College Acceptance Rates

I was wondering: do college acceptance rates actually mean anything? It there a difference between someone who attended Harvard in the 1960s versus someone who attended Harvard in the 2010s?

Is there a significant difference between a 80% and 60% acceptance rate?

What about a 5% and a .9% acceptance rate?

Admission rates do not mean that much without context of the strength of applicant and admit pools.

That said, most of the more selective colleges have gotten more selective since the 1960s, due to increased population of high school seniors resulting in more highly qualified applicants applying to more selective colleges (“more selective” doesn’t mean just the super selective colleges, but state flagships, many non-flagship state universities, and private schools of that level of selectivity).


Would a lower acceptance rate though mean higher difficulty? Or is that not true?

In general, the lower the acceptance rates the more difficult it is to be accepted. You need to review the colleges common data sets to see what the average GPA and test scores are for each college and if your score are within the range of accepted students.

Lastly, if your are asking if the college has “higher difficulty” once accepted, the answer is probably yes. The expectations are high and the student body will be stronger. It also depends on major and college within the university.

The primary significance of a very low acceptance rate is that it is very hard to get admitted.

What schools are you focused on that are not Ivy League or with super low acceptance rates? Have you come up with some that could be safeties for you?

Higher difficulty of what? The college program?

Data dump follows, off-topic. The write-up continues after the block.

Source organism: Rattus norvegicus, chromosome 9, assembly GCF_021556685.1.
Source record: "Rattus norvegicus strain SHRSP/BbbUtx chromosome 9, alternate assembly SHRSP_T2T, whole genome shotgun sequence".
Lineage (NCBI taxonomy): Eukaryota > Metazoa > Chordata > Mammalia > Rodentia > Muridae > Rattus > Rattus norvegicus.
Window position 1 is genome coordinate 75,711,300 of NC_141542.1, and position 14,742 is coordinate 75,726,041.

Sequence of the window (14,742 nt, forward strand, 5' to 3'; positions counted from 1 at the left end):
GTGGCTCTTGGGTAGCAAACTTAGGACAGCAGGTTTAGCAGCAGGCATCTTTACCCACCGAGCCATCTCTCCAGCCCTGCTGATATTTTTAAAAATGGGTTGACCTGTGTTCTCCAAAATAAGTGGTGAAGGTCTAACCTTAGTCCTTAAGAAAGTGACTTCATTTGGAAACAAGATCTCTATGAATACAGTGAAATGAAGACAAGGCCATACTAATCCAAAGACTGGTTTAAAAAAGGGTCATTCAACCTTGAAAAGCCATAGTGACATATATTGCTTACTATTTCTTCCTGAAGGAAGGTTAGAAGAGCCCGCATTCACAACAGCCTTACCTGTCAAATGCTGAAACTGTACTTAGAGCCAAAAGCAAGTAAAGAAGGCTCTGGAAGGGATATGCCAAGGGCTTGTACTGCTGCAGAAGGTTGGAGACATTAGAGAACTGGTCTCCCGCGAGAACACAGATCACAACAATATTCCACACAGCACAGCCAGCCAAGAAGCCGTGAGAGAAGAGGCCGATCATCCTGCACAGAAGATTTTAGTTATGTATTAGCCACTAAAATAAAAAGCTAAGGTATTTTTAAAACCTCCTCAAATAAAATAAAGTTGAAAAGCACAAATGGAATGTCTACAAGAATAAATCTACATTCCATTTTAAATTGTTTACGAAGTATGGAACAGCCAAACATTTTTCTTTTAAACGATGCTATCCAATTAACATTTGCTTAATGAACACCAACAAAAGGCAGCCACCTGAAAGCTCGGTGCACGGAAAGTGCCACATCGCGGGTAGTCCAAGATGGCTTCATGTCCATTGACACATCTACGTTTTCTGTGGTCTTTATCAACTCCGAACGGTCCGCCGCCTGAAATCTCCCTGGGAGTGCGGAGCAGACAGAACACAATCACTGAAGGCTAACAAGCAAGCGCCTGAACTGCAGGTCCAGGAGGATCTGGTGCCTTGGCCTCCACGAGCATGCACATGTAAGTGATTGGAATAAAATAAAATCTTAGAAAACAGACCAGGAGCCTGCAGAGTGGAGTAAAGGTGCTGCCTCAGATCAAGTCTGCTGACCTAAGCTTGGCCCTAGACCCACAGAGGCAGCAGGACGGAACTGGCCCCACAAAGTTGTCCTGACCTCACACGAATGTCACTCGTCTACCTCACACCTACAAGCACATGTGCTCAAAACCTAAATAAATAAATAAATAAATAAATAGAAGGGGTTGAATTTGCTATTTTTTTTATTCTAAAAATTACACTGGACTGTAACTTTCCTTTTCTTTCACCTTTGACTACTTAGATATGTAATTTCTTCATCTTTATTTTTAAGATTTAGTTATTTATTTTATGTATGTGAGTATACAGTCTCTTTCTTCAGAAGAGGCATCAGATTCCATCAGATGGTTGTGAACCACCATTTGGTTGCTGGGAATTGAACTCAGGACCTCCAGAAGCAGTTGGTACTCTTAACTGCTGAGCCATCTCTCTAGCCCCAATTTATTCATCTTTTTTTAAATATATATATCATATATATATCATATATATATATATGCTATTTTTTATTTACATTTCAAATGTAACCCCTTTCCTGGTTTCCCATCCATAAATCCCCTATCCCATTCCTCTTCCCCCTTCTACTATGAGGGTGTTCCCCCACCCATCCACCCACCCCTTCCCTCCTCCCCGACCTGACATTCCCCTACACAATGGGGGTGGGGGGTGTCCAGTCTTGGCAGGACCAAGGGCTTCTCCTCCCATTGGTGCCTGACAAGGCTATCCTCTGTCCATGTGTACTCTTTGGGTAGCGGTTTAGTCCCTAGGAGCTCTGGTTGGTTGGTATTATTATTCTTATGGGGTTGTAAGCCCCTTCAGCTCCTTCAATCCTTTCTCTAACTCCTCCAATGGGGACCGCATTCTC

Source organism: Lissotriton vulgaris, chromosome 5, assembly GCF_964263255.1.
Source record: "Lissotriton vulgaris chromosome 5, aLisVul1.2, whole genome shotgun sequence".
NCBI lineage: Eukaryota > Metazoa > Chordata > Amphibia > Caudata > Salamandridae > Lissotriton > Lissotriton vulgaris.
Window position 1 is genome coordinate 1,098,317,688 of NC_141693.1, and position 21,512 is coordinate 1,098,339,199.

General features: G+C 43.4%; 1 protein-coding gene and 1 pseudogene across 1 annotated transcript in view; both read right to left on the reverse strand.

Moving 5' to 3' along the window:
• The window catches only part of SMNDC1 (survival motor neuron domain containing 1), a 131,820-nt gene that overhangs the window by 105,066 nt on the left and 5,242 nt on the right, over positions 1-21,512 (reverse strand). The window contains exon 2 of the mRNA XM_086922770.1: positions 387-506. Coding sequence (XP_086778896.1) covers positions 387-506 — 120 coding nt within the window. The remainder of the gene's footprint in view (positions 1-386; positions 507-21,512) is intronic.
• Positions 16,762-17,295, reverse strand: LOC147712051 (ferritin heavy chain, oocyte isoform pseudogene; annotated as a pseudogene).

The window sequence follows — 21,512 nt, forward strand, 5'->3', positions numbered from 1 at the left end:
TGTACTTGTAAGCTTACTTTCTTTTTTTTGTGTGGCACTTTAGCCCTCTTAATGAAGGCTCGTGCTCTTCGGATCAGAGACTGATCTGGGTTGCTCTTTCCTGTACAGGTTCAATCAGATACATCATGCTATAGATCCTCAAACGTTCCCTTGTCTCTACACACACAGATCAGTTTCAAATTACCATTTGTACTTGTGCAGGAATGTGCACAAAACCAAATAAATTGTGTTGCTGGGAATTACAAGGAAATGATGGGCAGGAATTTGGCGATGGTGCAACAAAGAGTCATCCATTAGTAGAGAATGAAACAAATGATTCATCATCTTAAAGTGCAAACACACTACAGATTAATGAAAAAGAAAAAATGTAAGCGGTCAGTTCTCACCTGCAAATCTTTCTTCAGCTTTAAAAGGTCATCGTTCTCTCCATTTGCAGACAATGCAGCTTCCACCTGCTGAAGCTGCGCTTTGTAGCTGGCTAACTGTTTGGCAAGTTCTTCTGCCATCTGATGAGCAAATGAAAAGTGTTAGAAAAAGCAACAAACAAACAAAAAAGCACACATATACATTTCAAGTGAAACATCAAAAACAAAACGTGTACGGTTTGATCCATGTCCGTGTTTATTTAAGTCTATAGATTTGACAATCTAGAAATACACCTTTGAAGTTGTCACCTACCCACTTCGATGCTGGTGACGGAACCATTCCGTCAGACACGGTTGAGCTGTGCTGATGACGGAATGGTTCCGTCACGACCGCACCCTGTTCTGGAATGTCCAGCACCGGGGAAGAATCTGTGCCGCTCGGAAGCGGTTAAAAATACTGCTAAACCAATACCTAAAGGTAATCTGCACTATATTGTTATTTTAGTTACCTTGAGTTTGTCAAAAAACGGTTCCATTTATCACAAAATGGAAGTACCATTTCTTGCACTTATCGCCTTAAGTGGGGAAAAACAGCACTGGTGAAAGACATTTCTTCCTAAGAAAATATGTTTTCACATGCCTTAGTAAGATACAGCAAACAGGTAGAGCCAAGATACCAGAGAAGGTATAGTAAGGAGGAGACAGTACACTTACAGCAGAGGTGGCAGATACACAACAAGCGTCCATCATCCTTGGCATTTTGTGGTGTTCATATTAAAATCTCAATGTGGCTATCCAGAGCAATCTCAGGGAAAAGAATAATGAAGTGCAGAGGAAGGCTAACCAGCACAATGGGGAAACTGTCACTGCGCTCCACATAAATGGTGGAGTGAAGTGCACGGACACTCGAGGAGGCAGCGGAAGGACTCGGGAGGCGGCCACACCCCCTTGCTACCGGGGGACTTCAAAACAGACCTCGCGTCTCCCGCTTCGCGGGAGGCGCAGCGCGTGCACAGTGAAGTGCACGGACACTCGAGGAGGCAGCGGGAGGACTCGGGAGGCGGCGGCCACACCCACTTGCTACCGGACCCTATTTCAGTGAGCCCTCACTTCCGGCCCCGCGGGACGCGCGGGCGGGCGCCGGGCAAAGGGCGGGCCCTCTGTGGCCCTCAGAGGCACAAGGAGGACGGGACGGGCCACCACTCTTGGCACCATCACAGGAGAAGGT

Harvard has a very low acceptance rate, but there are some who will tell you it is harder to flunk out of Harvard than it is to get in. One would expect a top college to have a strong level of academic supports available.

Acceptance rates mean little. There are some public flagships with high acceptance rates overall, but significantly smaller acceptance rates to certain programs within the university. And low acceptance rates do not mean that college’s programs, across-the-board, are all excellent - or a good fit for every student.

My father, at the time of his retirement, had a secretary who was a Harvard grad. It is fair to say that she did not need a Harvard degree to do that job, although it was a well-paid position at the time. My husband’s company recently fired a Harvard grad because he was too snooty to go out on the plant’s production floor, which his job sometimes necessitated. Guess who won’t be hiring any more Harvard grads?

No one statistic (ex. acceptance rates) should be taken in a vacuum. Typically a lower acceptance rate equates to a higher degree of difficulty of getting in. – that seems obvious. However, there is a wealth of information out there for each college (ex. average GPA, standardized tests, graduation rates, number of applicants etc.) that should all be taken into account so do your research.

AGAIN I BEG YOU TO FOCUS ON YOUR OWN LIFE AND YOUR OWN SITUATION. It should not matter in the least to you if it was easier to get into Harvard in 1960 or 2010 – it simply doesn’t pertain to you.

Maybe I hold an element of insecurity, but the idea that if I got into a college now, and then 20 years later someone tells me “My acceptance into this college was harder than yours” seems to be absolutely counterfeit and a blatant invalidation of my hard work.

An article I read in The Atlantic was interesting.

It noted that “But “beneath the headlines and urban legends,” Jim Hull, senior policy analyst at the National School Board Association’s Center for Public Education, says their 2010 report shows that it was no more difficult for most students to get into college in 2004 than it was in 1992. While the Center plans to update the information in the next few years to reflect the past decade of applicants, students with the same SAT and GPA in the 90’s basically have an equal probability of getting into a similarly selective college today.”

And frankly, some minorities are more underrepresented than others. The world will (falsely) tell you that America is a equal and meritocratic society, but that is dead wrong. I know that from firsthand immersion.